This study originated from personal experience, as a member of a Board of Trustee (BOT) within Kura Kaupapa Maaori (KKM). The workload required for Kura compliance with government regulation and legislation, was phenomenal. The BOT model seemed to be structured on a corporate model of governance with accountability to the Ministry of Education. This contradicted with the needs of Kura whaanau to be involved in Kura decisionmaking. The BOT model unintentionally created a separation and tension between whaanau and BOT members. This research set out to explore the BOT model of governance within our Kura, from a cultural perspective, rather, than researching problems identified by ERa. The research undertook a review of the literature that placed the BOT model within the 1984 -1990 Economic Reforms. It highlighted the impact of past government policies, and administration, on the Maaori language and culture to illuminate the cultural, economic, political and social context of the establishment of Kura Kaupapa Maaori and the doctrine of Te Aho Matua (TAM). The BOT model, and KKM/TAM, are founded on differing values. The study was approached from a Kaupapa Maaori perspective; not wishing to reaffirm the negative stigma of past research undertaken of Maaori. The objectives of the study were to gain an understanding of whaanau cultural capacity, perceptions and understanding of KKM and TAM; and also, whaanau understanding of the BOT model. The research design consisted of a case study. This involved a questionnaire to all whaanau; and in-depth discussions with a sample of twelve whaanau. Appropriate ethical considerations were given to the process, which addressed both academic and cultural needs. Findings clearly identify the structure, and nature of the BOT model, being problematic within the cultural framework of a KKM underpinned by Te Aho Matua. The values and principles between the model and TAM fundamentally conflict. Findings also identify key factors, that both government and Kura whaanau can utilise, in advancing whaanau governance.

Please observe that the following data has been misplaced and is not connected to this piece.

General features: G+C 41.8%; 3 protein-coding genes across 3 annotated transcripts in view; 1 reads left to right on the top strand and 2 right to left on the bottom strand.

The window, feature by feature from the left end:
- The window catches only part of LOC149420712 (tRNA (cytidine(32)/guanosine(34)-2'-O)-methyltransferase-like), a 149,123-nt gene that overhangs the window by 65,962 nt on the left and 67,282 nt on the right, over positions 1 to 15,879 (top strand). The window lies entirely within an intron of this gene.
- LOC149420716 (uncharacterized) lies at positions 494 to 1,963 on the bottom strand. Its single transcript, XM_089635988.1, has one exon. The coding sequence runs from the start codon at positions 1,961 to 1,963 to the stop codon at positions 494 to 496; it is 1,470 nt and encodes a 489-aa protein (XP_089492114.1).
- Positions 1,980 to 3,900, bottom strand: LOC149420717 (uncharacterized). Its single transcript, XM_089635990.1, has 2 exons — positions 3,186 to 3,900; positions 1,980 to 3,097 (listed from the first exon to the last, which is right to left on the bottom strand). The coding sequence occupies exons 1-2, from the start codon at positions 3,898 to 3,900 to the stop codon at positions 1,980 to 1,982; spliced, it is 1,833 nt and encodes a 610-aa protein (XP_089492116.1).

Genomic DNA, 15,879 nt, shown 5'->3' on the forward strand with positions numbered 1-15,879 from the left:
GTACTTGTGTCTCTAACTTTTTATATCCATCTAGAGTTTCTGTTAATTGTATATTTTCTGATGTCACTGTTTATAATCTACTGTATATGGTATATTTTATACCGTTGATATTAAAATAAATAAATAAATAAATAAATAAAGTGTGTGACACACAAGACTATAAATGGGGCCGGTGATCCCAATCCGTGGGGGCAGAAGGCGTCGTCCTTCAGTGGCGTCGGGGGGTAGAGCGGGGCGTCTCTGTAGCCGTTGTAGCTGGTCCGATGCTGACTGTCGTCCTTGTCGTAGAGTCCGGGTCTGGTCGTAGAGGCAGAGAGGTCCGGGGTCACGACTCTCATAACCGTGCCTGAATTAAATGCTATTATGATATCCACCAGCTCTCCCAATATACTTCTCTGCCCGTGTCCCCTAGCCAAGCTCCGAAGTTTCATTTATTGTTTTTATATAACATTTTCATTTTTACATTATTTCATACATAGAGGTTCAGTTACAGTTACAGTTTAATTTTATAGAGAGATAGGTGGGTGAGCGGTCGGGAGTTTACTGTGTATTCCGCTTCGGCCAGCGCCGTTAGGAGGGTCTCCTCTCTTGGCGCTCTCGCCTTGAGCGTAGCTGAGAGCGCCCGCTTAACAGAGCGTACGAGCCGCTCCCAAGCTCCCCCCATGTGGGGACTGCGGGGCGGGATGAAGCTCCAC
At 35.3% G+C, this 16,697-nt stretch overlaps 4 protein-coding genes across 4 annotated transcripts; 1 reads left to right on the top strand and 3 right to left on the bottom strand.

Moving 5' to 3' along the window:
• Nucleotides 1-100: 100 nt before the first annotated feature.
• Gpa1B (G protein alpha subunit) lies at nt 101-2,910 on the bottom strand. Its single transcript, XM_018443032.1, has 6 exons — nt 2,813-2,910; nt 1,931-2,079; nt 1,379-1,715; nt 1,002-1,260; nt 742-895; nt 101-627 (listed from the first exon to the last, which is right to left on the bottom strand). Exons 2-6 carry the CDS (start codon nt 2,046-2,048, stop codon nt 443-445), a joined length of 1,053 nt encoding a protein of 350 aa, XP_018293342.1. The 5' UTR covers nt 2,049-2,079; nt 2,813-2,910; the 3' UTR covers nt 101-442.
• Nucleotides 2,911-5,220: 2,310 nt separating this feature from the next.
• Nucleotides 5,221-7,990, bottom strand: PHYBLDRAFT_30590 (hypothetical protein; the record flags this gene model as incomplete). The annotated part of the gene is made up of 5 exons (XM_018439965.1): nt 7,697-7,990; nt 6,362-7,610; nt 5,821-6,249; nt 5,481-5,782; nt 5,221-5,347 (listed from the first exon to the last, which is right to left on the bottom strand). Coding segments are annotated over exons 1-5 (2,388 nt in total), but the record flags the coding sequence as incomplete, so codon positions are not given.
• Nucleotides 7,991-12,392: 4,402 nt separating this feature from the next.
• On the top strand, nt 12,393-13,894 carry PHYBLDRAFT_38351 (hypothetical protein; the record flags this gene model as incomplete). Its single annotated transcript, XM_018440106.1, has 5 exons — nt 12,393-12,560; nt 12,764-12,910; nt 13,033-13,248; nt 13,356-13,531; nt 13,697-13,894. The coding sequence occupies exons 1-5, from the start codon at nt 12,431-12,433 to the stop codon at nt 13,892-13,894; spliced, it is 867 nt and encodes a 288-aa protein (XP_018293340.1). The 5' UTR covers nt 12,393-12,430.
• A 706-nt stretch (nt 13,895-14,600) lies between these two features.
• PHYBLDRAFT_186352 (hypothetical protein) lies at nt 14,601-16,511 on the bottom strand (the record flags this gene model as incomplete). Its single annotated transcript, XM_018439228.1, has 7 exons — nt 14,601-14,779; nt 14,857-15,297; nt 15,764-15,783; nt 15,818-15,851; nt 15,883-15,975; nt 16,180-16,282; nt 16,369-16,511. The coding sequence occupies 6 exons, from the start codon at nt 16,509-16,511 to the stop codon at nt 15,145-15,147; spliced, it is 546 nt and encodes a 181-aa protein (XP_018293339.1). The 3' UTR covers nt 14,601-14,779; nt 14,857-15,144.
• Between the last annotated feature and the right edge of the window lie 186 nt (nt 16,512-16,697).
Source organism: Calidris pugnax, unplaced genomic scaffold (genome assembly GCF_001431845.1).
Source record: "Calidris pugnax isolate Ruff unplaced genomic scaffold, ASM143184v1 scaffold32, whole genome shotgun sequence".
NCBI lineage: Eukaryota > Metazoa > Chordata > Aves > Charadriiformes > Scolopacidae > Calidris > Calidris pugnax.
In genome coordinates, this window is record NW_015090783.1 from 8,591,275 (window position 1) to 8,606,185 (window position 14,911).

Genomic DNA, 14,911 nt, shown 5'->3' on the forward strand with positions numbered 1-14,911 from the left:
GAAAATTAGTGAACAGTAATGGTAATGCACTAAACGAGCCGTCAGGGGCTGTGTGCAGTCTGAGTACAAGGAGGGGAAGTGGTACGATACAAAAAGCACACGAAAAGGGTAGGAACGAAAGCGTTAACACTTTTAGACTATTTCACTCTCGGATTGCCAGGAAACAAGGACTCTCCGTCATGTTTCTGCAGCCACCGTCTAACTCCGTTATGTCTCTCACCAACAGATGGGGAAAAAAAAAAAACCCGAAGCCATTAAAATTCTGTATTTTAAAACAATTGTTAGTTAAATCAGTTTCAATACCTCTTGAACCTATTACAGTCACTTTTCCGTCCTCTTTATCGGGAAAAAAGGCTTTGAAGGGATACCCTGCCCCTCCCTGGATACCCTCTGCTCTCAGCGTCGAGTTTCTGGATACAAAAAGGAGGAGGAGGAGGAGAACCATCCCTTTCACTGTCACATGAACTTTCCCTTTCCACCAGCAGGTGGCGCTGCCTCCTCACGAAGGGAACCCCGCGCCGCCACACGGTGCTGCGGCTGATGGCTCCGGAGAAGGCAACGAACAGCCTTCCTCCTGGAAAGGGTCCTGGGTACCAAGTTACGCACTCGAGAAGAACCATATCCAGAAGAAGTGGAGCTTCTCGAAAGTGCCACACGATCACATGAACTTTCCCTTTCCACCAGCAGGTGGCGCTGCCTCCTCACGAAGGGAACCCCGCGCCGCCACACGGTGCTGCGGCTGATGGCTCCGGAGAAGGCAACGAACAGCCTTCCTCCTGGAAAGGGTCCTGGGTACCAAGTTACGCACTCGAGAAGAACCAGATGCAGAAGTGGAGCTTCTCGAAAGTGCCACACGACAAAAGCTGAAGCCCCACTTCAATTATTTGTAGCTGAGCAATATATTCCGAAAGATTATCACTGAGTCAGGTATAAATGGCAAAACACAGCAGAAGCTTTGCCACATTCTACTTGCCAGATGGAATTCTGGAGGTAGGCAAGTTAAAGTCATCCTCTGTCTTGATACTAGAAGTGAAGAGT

10

The tensions facing a board of trustee model within the cultural framework of kura kaupapa Maaori : a thesis presented in partial fulfillment of the requirements for the degree of Masters of Arts in Social Policy at Massey University, Albany, New Zealand

Stokes, Kanewa January 2003 (has links)
This study originated from personal experience, as a member of a Board of Trustee (BOT) within Kura Kaupapa Maaori (KKM). The workload required for Kura compliance with government regulation and legislation, was phenomenal. The BOT model seemed to be structured on a corporate model of governance with accountability to the Ministry of Education. This contradicted with the needs of Kura whaanau to be involved in Kura decisionmaking. The BOT model unintentionally created a separation and tension between whaanau and BOT members. This research set out to explore the BOT model of governance within our Kura, from a cultural perspective, rather, than researching problems identified by ERa. The research undertook a review of the literature that placed the BOT model within the 1984 -1990 Economic Reforms. It highlighted the impact of past government policies, and administration, on the Maaori language and culture to illuminate the cultural, economic, political and social context of the establishment of Kura Kaupapa Maaori and the doctrine of Te Aho Matua (TAM). The BOT model, and KKM/TAM, are founded on differing values. The study was approached from a Kaupapa Maaori perspective; not wishing to reaffirm the negative stigma of past research undertaken of Maaori. The objectives of the study were to gain an understanding of whaanau cultural capacity, perceptions and understanding of KKM and TAM; and also, whaanau understanding of the BOT model. The research design consisted of a case study. This involved a questionnaire to all whaanau; and in-depth discussions with a sample of twelve whaanau. Appropriate ethical considerations were given to the process, which addressed both academic and cultural needs. Findings clearly identify the structure, and nature of the BOT model, being problematic within the cultural framework of a KKM underpinned by Te Aho Matua. The values and principles between the model and TAM fundamentally conflict. Findings also identify key factors, that both government and Kura whaanau can utilise, in advancing whaanau governance.